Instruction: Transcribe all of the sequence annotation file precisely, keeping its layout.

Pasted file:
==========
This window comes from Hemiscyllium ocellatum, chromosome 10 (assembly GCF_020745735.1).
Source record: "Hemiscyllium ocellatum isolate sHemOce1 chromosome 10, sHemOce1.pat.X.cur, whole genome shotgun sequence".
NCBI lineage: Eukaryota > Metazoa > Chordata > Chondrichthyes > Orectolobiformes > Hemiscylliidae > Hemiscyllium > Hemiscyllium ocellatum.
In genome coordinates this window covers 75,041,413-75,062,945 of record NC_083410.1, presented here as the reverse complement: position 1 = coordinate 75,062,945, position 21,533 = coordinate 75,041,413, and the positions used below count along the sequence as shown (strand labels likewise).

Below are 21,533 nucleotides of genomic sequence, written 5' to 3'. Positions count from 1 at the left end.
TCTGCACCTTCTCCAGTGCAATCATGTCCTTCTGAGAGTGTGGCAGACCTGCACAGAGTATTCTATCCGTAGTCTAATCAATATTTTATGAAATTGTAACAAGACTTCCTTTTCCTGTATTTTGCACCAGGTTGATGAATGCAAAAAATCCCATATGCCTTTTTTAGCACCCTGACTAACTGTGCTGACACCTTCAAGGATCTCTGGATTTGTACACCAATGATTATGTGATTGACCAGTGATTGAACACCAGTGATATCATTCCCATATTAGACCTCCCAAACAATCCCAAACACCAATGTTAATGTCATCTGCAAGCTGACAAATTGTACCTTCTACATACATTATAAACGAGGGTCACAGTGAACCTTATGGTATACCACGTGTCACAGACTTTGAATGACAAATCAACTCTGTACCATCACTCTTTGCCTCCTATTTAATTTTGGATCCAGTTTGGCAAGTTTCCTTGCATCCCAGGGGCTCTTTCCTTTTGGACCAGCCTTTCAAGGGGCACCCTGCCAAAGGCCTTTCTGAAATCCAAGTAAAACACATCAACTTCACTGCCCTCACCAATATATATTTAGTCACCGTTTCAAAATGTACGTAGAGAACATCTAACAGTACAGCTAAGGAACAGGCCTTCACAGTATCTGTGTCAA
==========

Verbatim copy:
This window comes from Hemiscyllium ocellatum, chromosome 10 (assembly GCF_020745735.1).
Source record: "Hemiscyllium ocellatum isolate sHemOce1 chromosome 10, sHemOce1.pat.X.cur, whole genome shotgun sequence".
NCBI lineage: Eukaryota > Metazoa > Chordata > Chondrichthyes > Orectolobiformes > Hemiscylliidae > Hemiscyllium > Hemiscyllium ocellatum.
In genome coordinates this window covers 75,041,413-75,062,945 of record NC_083410.1, presented here as the reverse complement: position 1 = coordinate 75,062,945, position 21,533 = coordinate 75,041,413, and the positions used below count along the sequence as shown (strand labels likewise).

Below are 21,533 nucleotides of genomic sequence, written 5' to 3'. Positions count from 1 at the left end.
TCTGCACCTTCTCCAGTGCAATCATGTCCTTCTGAGAGTGTGGCAGACCTGCACAGAGTATTCTATCCGTAGTCTAATCAATATTTTATGAAATTGTAACAAGACTTCCTTTTCCTGTATTTTGCACCAGGTTGATGAATGCAAAAAATCCCATATGCCTTTTTTAGCACCCTGACTAACTGTGCTGACACCTTCAAGGATCTCTGGATTTGTACACCAATGATTATGTGATTGACCAGTGATTGAACACCAGTGATATCATTCCCATATTAGACCTCCCAAACAATCCCAAACACCAATGTTAATGTCATCTGCAAGCTGACAAATTGTACCTTCTACATACATTATAAACGAGGGTCACAGTGAACCTTATGGTATACCACGTGTCACAGACTTTGAATGACAAATCAACTCTGTACCATCACTCTTTGCCTCCTATTTAATTTTGGATCCAGTTTGGCAAGTTTCCTTGCATCCCAGGGGCTCTTTCCTTTTGGACCAGCCTTTCAAGGGGCACCCTGCCAAAGGCCTTTCTGAAATCCAAGTAAAACACATCAACTTCACTGCCCTCACCAATATATATTTAGTCACCGTTTCAAAATGTACGTAGAGAACATCTAACAGTACAGCTAAGGAACAGGCCTTCACAGTATCTGTGTCAA